Equality without difference

I made a random comment during the Apologetic Moment last night that got some confused looks. I think I said something like "You can't have equality without difference."

What I meant was this:

There's a temptation, when talking about equality and pushing for equality, to settle for sameness. "If you want to be equal to me, you have to be more like me." This line of reason is especially difficult in gender relations and theology.

In gender relations, if equality requires absolute sameness, then the push has to be toward some sort of gender-neutrality, which tends to emasculate masculinity and defeminize femininity.

In theology, you lose the mystery of the Trinity and the uniqueness of our faith.

It is this fact that we are equal even with our differences, united by God's grace, that Paul finds so amazing in Ephesians. He can't talk much about God's grace toward us without talking about our unity in Him. And these ideas of equality and unity make no sense unless God Himself has created, approved of, and is glorified by some of our differences and diversity.

Equality without difference is mere sameness. God is glorified in that He experiences and creates equality with difference, unity with diversity.

Martin Luther King Jr. Day

For some interesting reading on MLK Jr Day...

Check out this section from his Letter from the Birmingham Jail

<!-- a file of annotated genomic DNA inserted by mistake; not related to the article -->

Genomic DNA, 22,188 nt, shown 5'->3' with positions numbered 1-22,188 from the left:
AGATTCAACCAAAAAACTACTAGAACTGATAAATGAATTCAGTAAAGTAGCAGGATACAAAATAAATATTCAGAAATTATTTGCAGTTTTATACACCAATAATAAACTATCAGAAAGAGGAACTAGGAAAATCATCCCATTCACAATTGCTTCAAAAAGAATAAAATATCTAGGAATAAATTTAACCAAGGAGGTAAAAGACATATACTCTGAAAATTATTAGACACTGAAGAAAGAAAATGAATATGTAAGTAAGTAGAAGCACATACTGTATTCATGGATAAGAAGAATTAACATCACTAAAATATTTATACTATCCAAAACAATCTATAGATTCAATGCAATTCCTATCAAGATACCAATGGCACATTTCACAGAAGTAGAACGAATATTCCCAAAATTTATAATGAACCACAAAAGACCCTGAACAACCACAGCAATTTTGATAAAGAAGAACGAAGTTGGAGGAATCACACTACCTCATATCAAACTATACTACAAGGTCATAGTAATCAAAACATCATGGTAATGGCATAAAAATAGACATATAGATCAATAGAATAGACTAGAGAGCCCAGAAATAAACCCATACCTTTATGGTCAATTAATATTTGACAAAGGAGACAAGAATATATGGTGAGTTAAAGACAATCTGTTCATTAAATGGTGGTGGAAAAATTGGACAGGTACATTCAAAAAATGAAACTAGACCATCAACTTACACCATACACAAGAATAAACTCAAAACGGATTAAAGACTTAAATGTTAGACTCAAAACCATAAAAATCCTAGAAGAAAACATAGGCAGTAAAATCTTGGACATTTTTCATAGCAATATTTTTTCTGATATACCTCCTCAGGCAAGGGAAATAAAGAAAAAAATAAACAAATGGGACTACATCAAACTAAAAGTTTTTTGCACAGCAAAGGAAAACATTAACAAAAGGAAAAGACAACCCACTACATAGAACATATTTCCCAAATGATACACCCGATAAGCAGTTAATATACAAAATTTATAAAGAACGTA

"But though I was initially disappointed at being categorized as an extremist, as I continued to think about the matter I gradually gained a measure of satisfaction from the label. Was not Jesus an extremist for love: "Love your enemies, bless them that curse you, do good to them that hate you, and pray for them which despitefully use you, and persecute you." Was not Amos an extremist for justice: "Let justice roll down like waters and righteousness like an ever-flowing stream." Was not Paul an extremist for the Christian gospel: "I bear in my body the marks of the Lord Jesus." Was not Martin Luther an extremist: "Here I stand; I cannot do otherwise, so help me God." And John Bunyan: "I will stay in jail to the end of my days before I make a butchery of my conscience." And Abraham Lincoln: "This nation cannot survive half slave and half free." And Thomas Jefferson: "We hold these truths to be self-evident, that an men are created equal ..." So the question is not whether we will be extremists, but what kind of extremists we viii be. We we be extremists for hate or for love? Will we be extremist for the preservation of injustice or for the extension of justice? In that dramatic scene on Calvary's hill three men were crucified. We must never forget that all three were crucified for the same crime---the crime of extremism. Two were extremists for immorality, and thus fell below their environment. The other, Jeans Christ, was an extremist for love, truth and goodness, and thereby rose above his environment. Perhaps the South, the nation and the world are in dire need of creative extremists."

For the whole letter, see...

Why trust the Bible?

Our last Apologetic Moment was focused on this question: Why trust the Bible? Unfortunately, I was focused on Ryan's talk: whether I'd encouraged him enough, given him enough direction, prayed for him enough, or annoyed him. So, my attempt at an answer was jumbled and confusing. My apologies.

Why trust the Bible?

There's a 3 second answer, a 3 minute answer and a 3 hour answer.